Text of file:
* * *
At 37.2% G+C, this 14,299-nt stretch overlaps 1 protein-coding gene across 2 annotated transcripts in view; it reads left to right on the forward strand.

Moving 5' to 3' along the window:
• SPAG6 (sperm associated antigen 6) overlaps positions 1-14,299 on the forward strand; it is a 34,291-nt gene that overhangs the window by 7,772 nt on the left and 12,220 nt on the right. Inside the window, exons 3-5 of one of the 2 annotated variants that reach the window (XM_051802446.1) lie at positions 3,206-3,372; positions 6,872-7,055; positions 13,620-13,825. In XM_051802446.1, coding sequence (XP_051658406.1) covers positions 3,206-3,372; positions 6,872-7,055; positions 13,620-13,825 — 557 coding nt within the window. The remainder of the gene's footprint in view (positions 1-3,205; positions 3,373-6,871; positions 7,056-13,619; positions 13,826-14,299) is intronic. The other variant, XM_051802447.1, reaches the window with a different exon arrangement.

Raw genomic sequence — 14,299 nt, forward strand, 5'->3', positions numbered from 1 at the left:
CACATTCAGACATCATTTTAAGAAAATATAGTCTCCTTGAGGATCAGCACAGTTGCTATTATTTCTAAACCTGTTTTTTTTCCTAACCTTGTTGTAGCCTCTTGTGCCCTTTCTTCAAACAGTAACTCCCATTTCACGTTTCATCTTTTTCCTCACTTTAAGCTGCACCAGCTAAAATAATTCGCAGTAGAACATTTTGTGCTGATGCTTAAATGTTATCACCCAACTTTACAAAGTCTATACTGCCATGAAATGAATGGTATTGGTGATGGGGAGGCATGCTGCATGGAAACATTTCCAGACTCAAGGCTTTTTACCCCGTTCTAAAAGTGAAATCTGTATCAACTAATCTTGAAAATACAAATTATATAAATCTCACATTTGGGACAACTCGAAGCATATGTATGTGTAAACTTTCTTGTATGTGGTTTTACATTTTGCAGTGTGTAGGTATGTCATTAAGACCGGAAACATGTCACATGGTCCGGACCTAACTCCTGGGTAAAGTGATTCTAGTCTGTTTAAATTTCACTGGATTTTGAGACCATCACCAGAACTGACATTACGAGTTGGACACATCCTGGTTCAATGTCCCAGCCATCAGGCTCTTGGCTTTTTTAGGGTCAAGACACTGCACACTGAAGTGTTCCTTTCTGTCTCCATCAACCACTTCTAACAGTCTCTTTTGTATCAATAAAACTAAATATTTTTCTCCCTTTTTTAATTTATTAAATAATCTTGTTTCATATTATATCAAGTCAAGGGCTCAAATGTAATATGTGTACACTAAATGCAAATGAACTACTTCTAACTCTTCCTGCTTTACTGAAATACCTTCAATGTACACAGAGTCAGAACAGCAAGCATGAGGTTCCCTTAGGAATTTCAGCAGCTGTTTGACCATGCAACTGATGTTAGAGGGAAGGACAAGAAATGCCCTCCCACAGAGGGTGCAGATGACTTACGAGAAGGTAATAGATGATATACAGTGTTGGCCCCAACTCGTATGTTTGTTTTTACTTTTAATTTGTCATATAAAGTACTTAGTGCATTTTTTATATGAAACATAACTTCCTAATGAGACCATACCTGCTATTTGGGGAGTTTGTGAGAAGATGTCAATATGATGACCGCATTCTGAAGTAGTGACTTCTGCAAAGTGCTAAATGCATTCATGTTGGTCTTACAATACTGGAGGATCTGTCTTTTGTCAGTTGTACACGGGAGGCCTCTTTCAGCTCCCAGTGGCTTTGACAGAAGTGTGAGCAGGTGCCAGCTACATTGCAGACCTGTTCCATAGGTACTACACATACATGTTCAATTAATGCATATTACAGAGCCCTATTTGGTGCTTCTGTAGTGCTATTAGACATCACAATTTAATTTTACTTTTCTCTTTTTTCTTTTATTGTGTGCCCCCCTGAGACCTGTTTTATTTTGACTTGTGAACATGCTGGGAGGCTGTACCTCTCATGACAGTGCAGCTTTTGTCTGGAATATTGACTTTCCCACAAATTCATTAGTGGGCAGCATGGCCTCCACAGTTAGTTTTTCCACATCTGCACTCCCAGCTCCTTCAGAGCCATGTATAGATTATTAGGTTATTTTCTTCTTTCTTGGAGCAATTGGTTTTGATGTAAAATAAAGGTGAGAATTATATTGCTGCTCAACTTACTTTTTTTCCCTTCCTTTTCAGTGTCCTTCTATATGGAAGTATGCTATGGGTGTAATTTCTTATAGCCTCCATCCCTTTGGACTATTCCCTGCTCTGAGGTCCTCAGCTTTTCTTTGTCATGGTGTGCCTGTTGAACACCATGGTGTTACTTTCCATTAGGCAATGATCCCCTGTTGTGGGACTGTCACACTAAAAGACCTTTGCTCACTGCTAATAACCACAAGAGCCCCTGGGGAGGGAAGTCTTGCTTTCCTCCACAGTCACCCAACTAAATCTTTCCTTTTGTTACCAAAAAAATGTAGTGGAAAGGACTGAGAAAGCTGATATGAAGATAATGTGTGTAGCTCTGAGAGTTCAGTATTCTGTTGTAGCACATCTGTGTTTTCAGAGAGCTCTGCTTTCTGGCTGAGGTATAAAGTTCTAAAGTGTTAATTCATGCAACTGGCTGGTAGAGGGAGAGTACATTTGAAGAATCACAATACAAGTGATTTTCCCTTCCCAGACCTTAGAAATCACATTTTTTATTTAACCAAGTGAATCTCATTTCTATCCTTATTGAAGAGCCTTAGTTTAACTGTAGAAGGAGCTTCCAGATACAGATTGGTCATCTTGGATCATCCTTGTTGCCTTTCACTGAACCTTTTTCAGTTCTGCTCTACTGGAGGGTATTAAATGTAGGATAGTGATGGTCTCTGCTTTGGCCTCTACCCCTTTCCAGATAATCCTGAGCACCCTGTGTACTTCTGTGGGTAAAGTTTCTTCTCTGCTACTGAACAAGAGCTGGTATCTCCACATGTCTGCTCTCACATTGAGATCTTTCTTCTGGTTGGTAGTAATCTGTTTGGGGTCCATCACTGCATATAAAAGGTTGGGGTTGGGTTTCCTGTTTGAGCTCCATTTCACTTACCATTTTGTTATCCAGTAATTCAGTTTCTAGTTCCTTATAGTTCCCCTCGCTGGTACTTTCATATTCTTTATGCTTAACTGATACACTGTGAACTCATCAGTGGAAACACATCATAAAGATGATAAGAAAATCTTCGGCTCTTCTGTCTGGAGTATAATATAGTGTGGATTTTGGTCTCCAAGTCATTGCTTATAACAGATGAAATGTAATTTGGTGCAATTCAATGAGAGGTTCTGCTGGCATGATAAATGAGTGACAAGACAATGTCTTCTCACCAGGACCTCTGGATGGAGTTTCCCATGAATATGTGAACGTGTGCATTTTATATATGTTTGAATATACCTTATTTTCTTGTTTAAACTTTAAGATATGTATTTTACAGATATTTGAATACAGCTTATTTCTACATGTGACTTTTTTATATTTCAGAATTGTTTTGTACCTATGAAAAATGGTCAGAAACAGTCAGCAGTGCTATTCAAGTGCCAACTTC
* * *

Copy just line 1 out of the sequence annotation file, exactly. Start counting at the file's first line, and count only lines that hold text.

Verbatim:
At 37.2% G+C, this 14,299-nt stretch overlaps 1 protein-coding gene across 2 annotated transcripts in view; it reads left to right on the forward strand.